The Century Loop is a world-famous motorcycle ride through the Santa Cruz Mountains. To access the Loop, you can come from Hwy. 280/Woodside or up Hwy. 1 from Santa Cruz, or Hwy 9 from Cupertino, or down Hwy 1 from San Francisco/Pacifica through Half Moon Bay. I prefer to start and end from Santa Cruz.
The Century Loop has been, for all my adult life, the thing to do on New Year’s Day. No need to get into a contest with the crotch rockets and hot shoes, just a scenic, interesting ride with lots of twists and turns. There’s always some jerk who tries to spoil it by twisting the throttle and winding up wrapped around a redwood tree, so be aware that the CHP and sheriff make their quota of tickets patrolling parts of the route. Continue reading
We decorated the Museum for the season with most of my collection of old toys: A sled, some scooters, old clamp-on skates, wooden toys, a pedal fire engine, a pogo stick and more. We wound twinkle lights around them and are feeling festive…When Christmas is over, we’ll stow the toys on top of the display cabinets inside the museum to await the Christmas season next year. Old toy donations gratefully accepted.
When you leave the door open on your motorcycle museum, you have to be prepared for whatever rolls in the door. A few weeks ago, a guy from Pacific Grove stopped in and took me aside. Seems he’d remarried, and the new wife doesn’t like his motorcycle. Not that she’s against BMWs per se, it’s that it was taking up her garage parking spot. So he was off on his honeymoon and wanted a place to safely store his bimmer. When I heard what it was, I agreed. It’s a 1983 R100RS, the last of its series. See, I have 1977 R100RS, the first of the series. Now all I have to do is get mine down there to the museum and they’ll make great bookends. Mine survived the 1989 Loma Prieta earthquake with only minor damage to the fairing — it was safely on its center stand, the earthquake laid it on its side. It’s one of my favorites and I’m hesitant to drain the gas and put it in the museum, but the rainy season is coming so I just might.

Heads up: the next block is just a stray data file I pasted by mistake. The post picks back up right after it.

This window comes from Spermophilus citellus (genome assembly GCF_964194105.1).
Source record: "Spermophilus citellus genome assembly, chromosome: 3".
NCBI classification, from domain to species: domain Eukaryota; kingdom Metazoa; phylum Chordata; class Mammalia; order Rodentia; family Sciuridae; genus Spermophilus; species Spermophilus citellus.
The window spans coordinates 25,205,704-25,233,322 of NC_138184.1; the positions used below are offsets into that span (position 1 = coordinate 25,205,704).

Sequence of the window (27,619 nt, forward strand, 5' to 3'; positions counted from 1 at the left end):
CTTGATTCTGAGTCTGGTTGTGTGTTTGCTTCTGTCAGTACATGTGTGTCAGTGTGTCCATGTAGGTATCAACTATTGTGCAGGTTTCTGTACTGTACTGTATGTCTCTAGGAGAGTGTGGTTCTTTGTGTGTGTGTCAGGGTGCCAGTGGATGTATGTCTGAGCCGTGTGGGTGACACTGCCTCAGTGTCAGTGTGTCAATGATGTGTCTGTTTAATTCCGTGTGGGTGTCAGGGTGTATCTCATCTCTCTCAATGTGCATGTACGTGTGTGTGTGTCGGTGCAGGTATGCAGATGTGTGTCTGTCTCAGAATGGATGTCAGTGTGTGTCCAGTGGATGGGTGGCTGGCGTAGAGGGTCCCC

Then Cheryl Kampe came by with her camera — as many people have — but in her case she was photographing in order to be able to paint. A very talented watercolorist, Cheryl has done a series she calls “Cycles, Saddles and Chrome.” The paintings are hanging in the museum for all to enjoy, and they’re for sale.
We’re at 34 vehicles last time I counted. I think they might be reproducing in the dark, but they make people happy so who cares? We’ve hired a regular window washer to keep up with the nose prints on the windows from people peering in. We’re still making plans for showing movies and DVDs when the weather gets nasty.
Wow! I let a month get by me! Since then, I’ve added some interesting bikes… and I’m now up to 34. I think. Included is my 1958 BMW R27 “Thumper,” all original 250cc single cylinder, brought to the U.S. from Heidelberg, Germany. There’s a 1974 Triumph 500 cc Twin, Dual Sport (Trophy Trail), a bike that the British Motorcycle Museum in Birmingham, England was drooling over. Luckily I didn’t sell it to them — their museum burned to the ground the next year after our visit.
Are you a scooter affecionado? I picked up the sweetest 1966 Vespa Piaggio 150 Deluxe (dual saddles, spare tire, chrome nerf bars all the way around), absolutely pristine and starts on the first kick. Not only that, it came with two original Vespa helmets, color matched to the scooter, with leather visors and ear flaps. I took it to the Chamber of Commerce business expo where it was a star attraction.